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Ask questions about how to grow and care for Venus Flytraps

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By That one plant boi
Posts:  280
Joined:  Mon Oct 09, 2017 7:34 pm
#358944
Hello! I have a few heat related concerns about my flytraps and sarracenia. Here in central Florida, the heat seems to be taking a toll on my plants. They dont grow all to quickly, their traps come out small and (sometimes) deformed and overall they just look pretty ratty. They get over six hours of direct sun a day and I keep the solid moist. However, I was wondering if keeping the soil more wet would be advised due to the extreme heat they have to deal with? Perhaps even less sunlight? What would you guys recommend that I do for them? And for those that also live in hot climates, what do you guys do for your plants to help them look their best during summer?

Any advice would be greatly appreciated!

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By Panman
Posts:  280
Joined:  Wed Mar 04, 2020 8:41 pm
#358948
Pictures would really help. I am south of Atlanta, GA and have my pitchers, flytraps and sundews in full sun. I think it is probably about 6 hours of morning, midday sun and then shade the rest of the day. I water them daily. Flytraps are the hardest because I have shallower pots and can't sit them in too much water. It also depend on the species. My flava have about had it for the summer.
User avatar
By That one plant boi
Posts:  280
Joined:  Mon Oct 09, 2017 7:34 pm
#358949
Panman wrote:Pictures would really help. I am south of Atlanta, GA and have my pitchers, flytraps and sundews in full sun. I think it is probably about 6 hours of morning, midday sun and then shade the rest of the day. I water them daily. Flytraps are the hardest because I have shallower pots and can't sit them in too much water. It also depend on the species. My flava have about had it for the summer.
Sorry about the bad quality.

The moss is just used as top dressing. They are planted in a peat and perlite.
ImageImage

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By Panman
Posts:  280
Joined:  Wed Mar 04, 2020 8:41 pm
#358953
I would say the biggest thing you can do to help your plants is to get them sitting in trays of water. The pitchers should be in deeper water than the flytraps. I would say 3 inches of water for the pitchers and 1 inch for the flytraps. They are bog plants and want to be constantly wet. Sitting them in water is the best way to keep them that way. The tips of some of the pitchers look a little crispy but I think that is probably lack of water. That is my 2 cents. Hopefully others will chime in if they see something different.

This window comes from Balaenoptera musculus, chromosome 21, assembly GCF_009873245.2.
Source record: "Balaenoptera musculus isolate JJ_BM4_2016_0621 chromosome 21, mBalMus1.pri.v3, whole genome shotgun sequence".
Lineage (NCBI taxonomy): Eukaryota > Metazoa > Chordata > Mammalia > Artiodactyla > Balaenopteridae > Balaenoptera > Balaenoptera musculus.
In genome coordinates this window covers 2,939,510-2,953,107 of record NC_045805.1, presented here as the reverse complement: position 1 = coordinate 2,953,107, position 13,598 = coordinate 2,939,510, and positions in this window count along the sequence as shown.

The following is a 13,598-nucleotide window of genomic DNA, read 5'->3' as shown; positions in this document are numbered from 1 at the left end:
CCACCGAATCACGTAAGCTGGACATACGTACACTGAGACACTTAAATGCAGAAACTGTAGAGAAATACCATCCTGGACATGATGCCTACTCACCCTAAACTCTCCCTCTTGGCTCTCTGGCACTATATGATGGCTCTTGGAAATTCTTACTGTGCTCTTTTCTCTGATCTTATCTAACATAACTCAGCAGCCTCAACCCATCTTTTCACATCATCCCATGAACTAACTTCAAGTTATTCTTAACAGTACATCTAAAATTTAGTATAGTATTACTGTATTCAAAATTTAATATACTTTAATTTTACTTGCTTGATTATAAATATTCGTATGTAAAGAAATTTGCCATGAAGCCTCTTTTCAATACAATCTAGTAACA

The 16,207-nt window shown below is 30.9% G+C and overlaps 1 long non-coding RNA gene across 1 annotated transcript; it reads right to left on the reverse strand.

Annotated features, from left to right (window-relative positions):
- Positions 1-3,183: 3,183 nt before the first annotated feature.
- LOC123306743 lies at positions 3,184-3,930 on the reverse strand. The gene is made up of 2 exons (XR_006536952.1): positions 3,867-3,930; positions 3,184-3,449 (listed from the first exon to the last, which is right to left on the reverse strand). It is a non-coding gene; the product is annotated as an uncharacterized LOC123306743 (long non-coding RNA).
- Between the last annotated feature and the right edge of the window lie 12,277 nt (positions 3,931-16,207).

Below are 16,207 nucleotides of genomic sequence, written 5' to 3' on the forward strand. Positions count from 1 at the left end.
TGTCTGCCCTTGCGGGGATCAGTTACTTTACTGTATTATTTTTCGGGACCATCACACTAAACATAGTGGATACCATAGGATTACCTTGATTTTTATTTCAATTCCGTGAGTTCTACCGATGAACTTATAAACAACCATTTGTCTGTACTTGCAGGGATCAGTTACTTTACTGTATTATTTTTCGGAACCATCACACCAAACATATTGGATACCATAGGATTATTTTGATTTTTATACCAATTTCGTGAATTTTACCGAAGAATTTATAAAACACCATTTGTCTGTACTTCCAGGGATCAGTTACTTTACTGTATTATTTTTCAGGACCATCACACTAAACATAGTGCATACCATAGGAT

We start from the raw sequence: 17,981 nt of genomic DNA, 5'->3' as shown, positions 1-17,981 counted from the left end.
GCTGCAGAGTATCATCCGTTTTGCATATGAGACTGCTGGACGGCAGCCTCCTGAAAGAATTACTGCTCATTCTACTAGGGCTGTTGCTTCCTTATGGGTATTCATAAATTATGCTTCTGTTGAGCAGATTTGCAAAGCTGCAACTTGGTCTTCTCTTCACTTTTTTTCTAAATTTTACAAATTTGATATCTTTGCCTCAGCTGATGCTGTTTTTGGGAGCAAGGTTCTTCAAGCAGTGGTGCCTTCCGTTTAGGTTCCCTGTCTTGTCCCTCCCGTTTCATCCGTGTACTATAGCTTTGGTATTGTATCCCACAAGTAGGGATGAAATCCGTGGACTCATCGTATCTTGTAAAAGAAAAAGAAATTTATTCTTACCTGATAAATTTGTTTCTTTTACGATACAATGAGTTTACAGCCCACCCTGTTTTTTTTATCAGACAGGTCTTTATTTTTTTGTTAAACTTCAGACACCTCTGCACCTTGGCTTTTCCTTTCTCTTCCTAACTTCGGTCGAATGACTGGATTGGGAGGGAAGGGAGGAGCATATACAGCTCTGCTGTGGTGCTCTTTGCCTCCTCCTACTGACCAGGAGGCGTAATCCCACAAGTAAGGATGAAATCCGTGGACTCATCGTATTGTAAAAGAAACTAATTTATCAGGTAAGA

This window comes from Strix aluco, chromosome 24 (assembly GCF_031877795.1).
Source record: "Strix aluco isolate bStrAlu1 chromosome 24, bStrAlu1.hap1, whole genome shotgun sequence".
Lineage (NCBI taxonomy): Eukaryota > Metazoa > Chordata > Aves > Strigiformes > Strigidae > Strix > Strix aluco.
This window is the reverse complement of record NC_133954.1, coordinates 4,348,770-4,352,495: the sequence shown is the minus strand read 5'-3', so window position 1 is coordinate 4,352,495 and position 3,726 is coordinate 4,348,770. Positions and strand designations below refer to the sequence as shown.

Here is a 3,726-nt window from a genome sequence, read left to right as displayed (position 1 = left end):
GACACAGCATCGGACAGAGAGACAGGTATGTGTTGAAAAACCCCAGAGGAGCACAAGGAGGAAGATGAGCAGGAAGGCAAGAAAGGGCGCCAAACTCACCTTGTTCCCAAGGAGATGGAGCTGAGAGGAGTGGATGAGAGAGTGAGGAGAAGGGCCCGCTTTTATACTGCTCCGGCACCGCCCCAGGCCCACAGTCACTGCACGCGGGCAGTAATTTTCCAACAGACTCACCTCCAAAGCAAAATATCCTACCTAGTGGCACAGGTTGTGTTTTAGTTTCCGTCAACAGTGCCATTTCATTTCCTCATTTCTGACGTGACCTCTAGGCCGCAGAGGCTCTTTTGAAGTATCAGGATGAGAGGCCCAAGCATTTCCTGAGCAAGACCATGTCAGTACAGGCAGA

By Sundeewz
Location: 
Posts:  87
Joined:  Sun Jun 07, 2020 7:35 pm
#358954
Panman wrote: Wed Jul 15, 2020 8:43 pm I would say the biggest thing you can do to help your plants is to get them sitting in trays of water. The pitchers should be in deeper water than the flytraps. I would say 3 inches of water for the pitchers and 1 inch for the flytraps. They are bog plants and want to be constantly wet. Sitting them in water is the best way to keep them that way. The tips of some of the pitchers look a little crispy but I think that is probably lack of water. That is my 2 cents. Hopefully others will chime in if they see something different.
I agree, with the summer heat right now in my zone my VFTs and Sarracenias would be toasted without a tray of water to put them in. The water evaporates and cools down the plants. In fact, the largest problem I have right now with my cephalotus is heat since water trays will rot it.
By ChefDean
Location: 
Posts:  1415
Joined:  Tue Sep 18, 2018 12:44 am
#358965
I think Panman has hit the nail on the head. I'm seeing similar results in Tennessee, but I have mine set up to get direct morning light until about noon-ish, then shaded light after that.
Many of my plants still don't like it, and I'm giving a bunch away so that others can try them rather than let them fry. My Sarrs and VFT's are loving it, but some of my dews are suffering.
If you can, try to get them shaded earlier, perhaps with shade cloth. But it may be a consequence of "zone". They just might not be able to deal with the higher sunlight intensity.
It sucks, but you might have to consider the needs of the plant over your want to grow it.
Good luck,
Chef

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